Look, I am sending my messenger who will clear the path before me; suddenly the LORD whom you are seeking will come to his temple. The messenger of the covenant in whom you take delight is coming, says the LORD of heavenly forces.
Malachi 3:1 (CEB)

The LORD God’s spirit is upon me, because the LORD has anointed me. He has sent me to bring good news to the poor, to bind up the brokenhearted, to proclaim release for captives, and liberation for prisoners, to proclaim the year of the  LORD’s favor and a day of vindication for our God, to comfort all who mourn, to provide for Zion’s mourners, to give them a crown in place of ashes, oil of joy in place of mourning, a mantle of praise in place of discouragement. They will be called Oaks of Righteousness, planted by the  LORD to glorify himself.
Isaiah 61:1-3 (CEB)

Inherent in the expectation and “coming” of Advent is the realization that we are still waiting.  Around the Advent wreath we have lit three candles, yet there are still two more to be lit.  The wreath has not yet reached it’s full potential.  John was sitting in prison, hoping that Jesus was who he said he was.  He had seen the first few “lights” of Jesus ministry yet the last few seemed to be hidden from him.  In the timeline of Jesus ministry John was living squarely in the already and not yet.  Jesus had come, he was walking around healing the lame, giving sight to the blind and raising the dead.  Awesome stuff was happening.  Yet, there was the lingering promises of the freeing the captives (of which John was one), vindication,  joy instead of mourning and praise instead of discouragement.  For some, those promises had indeed been fulfilled.  For others, even John the Baptist, they seemed still unfulfilled.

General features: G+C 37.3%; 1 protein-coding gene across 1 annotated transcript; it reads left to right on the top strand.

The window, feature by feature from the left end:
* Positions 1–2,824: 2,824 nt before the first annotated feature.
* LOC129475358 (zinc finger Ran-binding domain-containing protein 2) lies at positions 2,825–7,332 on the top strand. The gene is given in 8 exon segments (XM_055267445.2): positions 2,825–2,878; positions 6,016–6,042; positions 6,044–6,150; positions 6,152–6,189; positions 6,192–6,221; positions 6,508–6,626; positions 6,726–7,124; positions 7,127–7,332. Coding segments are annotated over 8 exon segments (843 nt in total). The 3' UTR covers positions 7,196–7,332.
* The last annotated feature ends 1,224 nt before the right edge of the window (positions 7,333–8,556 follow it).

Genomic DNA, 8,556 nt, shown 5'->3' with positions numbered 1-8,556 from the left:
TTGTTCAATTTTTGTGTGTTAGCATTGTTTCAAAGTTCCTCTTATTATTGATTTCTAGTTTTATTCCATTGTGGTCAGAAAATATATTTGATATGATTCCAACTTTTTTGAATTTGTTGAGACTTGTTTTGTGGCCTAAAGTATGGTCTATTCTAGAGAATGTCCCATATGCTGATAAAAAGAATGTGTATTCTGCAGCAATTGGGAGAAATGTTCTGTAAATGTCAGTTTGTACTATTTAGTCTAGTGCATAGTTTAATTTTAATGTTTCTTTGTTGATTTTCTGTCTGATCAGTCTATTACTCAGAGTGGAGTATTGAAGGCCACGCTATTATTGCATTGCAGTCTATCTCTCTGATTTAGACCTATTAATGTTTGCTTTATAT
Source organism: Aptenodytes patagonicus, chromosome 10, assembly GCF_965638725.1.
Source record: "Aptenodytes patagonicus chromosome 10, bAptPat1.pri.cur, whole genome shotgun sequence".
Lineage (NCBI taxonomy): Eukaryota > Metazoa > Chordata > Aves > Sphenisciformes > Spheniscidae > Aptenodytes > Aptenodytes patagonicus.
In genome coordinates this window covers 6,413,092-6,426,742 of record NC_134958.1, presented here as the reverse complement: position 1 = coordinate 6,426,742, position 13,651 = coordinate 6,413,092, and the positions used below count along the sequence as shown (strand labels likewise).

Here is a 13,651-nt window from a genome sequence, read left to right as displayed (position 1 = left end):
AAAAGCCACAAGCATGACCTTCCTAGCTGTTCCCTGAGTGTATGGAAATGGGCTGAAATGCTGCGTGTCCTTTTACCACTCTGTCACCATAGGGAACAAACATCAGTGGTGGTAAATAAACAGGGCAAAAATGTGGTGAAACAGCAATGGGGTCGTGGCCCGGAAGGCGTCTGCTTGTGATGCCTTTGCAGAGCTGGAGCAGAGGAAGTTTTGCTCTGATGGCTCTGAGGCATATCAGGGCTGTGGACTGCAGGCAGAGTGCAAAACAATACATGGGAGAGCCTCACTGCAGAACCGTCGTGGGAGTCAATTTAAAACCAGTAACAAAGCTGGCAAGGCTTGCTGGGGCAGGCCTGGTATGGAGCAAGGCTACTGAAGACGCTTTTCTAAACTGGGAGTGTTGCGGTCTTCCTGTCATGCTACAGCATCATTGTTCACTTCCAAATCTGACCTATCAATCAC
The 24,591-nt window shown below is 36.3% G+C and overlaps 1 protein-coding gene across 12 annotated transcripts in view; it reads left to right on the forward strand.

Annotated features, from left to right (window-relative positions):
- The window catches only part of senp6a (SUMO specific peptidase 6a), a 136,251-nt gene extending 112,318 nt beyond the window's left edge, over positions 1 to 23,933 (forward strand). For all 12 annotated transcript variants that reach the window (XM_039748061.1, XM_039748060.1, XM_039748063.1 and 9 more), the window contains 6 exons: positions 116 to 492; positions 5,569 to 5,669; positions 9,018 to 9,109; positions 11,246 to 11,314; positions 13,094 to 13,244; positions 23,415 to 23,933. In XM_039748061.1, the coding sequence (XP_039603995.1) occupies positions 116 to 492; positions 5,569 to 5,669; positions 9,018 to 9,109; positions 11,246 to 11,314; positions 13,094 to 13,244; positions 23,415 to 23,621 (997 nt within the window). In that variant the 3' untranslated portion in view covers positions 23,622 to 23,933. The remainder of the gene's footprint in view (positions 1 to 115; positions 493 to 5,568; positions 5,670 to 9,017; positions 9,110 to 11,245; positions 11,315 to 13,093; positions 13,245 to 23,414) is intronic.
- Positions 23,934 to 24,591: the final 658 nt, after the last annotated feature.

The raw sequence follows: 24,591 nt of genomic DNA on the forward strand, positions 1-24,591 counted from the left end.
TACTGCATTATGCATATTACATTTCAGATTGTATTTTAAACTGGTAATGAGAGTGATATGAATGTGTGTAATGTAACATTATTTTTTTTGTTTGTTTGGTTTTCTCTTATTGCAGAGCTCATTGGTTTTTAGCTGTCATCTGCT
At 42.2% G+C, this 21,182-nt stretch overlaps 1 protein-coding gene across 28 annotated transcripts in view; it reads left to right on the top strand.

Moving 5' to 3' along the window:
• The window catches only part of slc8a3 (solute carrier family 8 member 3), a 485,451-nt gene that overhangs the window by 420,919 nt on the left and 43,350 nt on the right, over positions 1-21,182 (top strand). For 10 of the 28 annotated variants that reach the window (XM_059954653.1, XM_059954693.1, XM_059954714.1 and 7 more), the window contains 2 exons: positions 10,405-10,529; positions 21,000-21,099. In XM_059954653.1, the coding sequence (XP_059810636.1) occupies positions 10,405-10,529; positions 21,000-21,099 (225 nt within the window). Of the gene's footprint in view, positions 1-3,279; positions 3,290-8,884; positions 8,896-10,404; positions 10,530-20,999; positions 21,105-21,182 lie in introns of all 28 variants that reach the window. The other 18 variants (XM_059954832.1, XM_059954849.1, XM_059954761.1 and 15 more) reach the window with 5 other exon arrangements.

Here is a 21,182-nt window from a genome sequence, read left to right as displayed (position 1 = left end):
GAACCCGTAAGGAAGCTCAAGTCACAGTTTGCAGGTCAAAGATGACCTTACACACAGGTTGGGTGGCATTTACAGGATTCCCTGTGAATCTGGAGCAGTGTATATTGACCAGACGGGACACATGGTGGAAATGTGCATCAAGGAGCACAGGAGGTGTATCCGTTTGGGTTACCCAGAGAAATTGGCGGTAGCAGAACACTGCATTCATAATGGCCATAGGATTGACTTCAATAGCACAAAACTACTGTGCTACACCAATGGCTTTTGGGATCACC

As we enter that last few weeks of Advent, maybe you too are discouraged as we seem to be living more in the not yet than the already.  Sure Jesus has come, sure we look forward to his second coming…but things are pretty tough right now.  The holidays are generally a time of celebration, but there are many of us who have a tough time celebrating during this season.  Families are not always the happiest of people to be around.  Maybe there’s a new empty chair this season.  Maybe you live far away from family that was previously very close.  In many ways we can feel like John sitting in prison wondering if Jesus is who he really said he was.  Wondering if Jesus is who we thought he might be.

Wondering if Jesus is who we once proclaimed him to be.

In this third week of Advent, I pray for those of who identify with the questions and seeming unmet expectations of John.  I pray for those who feel like they are in prison and can’t experience the joy Jesus is bringing to others.  I pray for those who in spite of the three candles already lit, feel the immense weight of the two candles that are dark.  I pray for those who live more in the not yet.

I pray that even now the light of Advent will already begin to dawn in your hearts and minds.